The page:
The American Federation of Television and Radio Artists has moved forward on its attempt to become a direct affiliate of the AFL-CIO.
AFTRA’s effort is part of an effort to put itself on equal footing with other unions by withdrawing from another labor org — the Associated Actors and Artistes of America, on which it’s partnered with SAG and other entertainment unions.
AFTRA and SAG have been battling over AFTRA’s efforts to sign TV shows shot on digital — an area of joint jurisdiction — to lower-paying contracts.
AFTRA announced Sunday that the AFL-CIO executive council had granted authority to AFL-CIO President John Sweeney to issue a direct charter to AFTRA once details are finalized such as examining the impact of such a move on the Associated Actors and Artistes of America.
“Direct affiliation will put AFTRA members on equal footing with other workers in the entertainment and media unions with whom AFTRA members share common interests for organizing and negotiating stronger contracts with large national and multinational corporations,” said AFTRA president Roberta Reardon.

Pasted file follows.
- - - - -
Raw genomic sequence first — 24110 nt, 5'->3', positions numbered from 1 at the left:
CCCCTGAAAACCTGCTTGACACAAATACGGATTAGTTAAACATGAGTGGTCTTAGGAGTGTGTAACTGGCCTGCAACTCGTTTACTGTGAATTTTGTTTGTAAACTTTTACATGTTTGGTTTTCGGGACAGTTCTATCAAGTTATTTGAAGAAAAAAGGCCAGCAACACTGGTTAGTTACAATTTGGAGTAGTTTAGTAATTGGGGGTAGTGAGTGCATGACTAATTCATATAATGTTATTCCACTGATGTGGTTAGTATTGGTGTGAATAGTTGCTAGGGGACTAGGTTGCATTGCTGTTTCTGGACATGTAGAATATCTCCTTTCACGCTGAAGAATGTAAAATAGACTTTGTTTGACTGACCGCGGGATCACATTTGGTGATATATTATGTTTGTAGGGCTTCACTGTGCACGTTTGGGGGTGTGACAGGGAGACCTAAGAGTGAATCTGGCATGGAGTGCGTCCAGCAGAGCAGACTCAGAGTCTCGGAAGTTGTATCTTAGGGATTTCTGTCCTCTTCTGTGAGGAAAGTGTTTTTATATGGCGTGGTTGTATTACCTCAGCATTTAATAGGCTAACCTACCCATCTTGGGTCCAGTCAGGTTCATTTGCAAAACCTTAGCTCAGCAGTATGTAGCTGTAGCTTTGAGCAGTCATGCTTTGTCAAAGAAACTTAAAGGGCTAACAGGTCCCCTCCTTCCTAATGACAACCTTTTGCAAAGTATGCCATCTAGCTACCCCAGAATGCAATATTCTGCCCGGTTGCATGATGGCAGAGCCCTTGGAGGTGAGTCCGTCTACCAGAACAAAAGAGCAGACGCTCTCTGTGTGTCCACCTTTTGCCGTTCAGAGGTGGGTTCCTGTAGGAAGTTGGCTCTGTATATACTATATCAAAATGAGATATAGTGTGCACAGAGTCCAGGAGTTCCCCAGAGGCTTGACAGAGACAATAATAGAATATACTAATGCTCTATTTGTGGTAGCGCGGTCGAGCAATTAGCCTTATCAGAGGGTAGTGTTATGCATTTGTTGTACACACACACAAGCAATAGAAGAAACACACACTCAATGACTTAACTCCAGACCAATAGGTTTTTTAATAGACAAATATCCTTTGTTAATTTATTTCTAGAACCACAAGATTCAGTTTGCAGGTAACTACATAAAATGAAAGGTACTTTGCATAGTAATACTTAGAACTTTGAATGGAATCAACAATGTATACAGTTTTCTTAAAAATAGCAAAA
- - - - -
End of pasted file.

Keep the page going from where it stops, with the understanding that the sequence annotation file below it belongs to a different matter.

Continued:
SAG prexy Alan Rosenberg took issue with AFTRA’s announcement, noting that he had raised concerns about AFTRA’s request and that the AFL-CIO council has asked the Associated Actors and Artistes of America to issue a recommendation on the issue. “No decision has been made to grant the request for a direct affiliation charter and to suggest otherwise is misleading,” he added.